‘Trading Zones’: archaeology and the disunity of science thesis …
‘Trading Zones’: archaeology and the disunity of science thesis
Benjamin Manktelow, University of Sheffield
A ‘trading zone’, as defined within the philosophy of science, is an ad-hoc academic grouping that exists outside of traditional disciplinary boundaries. Such trading zones are never swallowed by a parent discipline. Members either perform research into the same phenomena, but using different approaches, or they utilise the same approaches, but to investigate different phenomena.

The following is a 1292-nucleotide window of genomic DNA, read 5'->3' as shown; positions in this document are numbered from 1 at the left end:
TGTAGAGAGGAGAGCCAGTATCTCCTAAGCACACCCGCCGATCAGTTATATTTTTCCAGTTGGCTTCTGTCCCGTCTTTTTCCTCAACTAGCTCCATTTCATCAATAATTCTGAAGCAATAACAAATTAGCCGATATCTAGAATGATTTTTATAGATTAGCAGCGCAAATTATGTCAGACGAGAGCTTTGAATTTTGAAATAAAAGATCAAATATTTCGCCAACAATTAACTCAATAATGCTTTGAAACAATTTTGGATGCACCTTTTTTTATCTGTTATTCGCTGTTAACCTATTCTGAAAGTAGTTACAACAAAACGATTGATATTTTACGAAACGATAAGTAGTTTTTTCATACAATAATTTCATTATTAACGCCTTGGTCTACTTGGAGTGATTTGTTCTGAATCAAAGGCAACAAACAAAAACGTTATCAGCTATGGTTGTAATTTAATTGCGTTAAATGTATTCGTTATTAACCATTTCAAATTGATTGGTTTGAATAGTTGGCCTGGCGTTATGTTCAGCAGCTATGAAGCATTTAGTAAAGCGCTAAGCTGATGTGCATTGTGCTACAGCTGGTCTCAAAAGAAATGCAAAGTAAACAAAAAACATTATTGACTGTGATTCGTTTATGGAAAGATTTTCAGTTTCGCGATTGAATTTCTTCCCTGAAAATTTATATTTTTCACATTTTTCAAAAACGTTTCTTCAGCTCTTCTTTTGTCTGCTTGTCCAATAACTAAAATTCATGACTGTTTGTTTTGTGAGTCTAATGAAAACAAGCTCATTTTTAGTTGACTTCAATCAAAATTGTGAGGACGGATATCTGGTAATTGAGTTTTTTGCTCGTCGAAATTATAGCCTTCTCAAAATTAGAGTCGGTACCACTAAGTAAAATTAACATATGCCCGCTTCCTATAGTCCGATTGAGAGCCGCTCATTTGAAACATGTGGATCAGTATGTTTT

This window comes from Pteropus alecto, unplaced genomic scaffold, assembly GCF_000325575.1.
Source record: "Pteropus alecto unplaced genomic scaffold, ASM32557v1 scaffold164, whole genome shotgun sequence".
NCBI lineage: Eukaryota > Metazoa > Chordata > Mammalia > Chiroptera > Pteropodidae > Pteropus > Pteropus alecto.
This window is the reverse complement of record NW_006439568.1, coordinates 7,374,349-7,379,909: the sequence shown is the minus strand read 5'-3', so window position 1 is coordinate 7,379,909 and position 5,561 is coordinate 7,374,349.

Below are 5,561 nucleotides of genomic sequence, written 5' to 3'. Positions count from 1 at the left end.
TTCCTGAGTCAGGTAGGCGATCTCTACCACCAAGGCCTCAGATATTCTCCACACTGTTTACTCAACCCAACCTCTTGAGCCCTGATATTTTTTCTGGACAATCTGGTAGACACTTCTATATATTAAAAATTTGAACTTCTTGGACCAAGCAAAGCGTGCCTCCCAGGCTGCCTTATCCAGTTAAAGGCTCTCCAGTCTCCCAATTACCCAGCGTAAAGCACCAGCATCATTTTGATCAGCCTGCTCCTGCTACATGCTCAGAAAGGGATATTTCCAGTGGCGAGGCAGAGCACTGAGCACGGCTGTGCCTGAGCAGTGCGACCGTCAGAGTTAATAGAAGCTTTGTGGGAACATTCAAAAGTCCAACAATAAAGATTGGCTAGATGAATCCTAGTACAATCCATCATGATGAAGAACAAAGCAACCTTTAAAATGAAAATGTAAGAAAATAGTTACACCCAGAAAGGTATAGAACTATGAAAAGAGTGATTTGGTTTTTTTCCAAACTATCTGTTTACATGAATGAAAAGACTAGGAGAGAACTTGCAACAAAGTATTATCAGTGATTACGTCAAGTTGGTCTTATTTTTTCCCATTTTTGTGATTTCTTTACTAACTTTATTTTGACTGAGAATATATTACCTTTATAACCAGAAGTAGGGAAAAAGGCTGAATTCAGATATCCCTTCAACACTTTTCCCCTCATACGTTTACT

This working paper will take the above as a starting point and present the idea of archaeology as a trading zone, thereby questioning the affects this has on current conceptions of landscape archaeology. Such a viewpoint would open up the possibility of dialogue, and potentially bridge the gap, between the humanities (post-processual) and sciences (processual), which have increasingly become segregated within archaeology, especially in studies of the landscape.
This presentation will be drawn from the first section of ongoing research into a ‘disunity of archaeology’ model.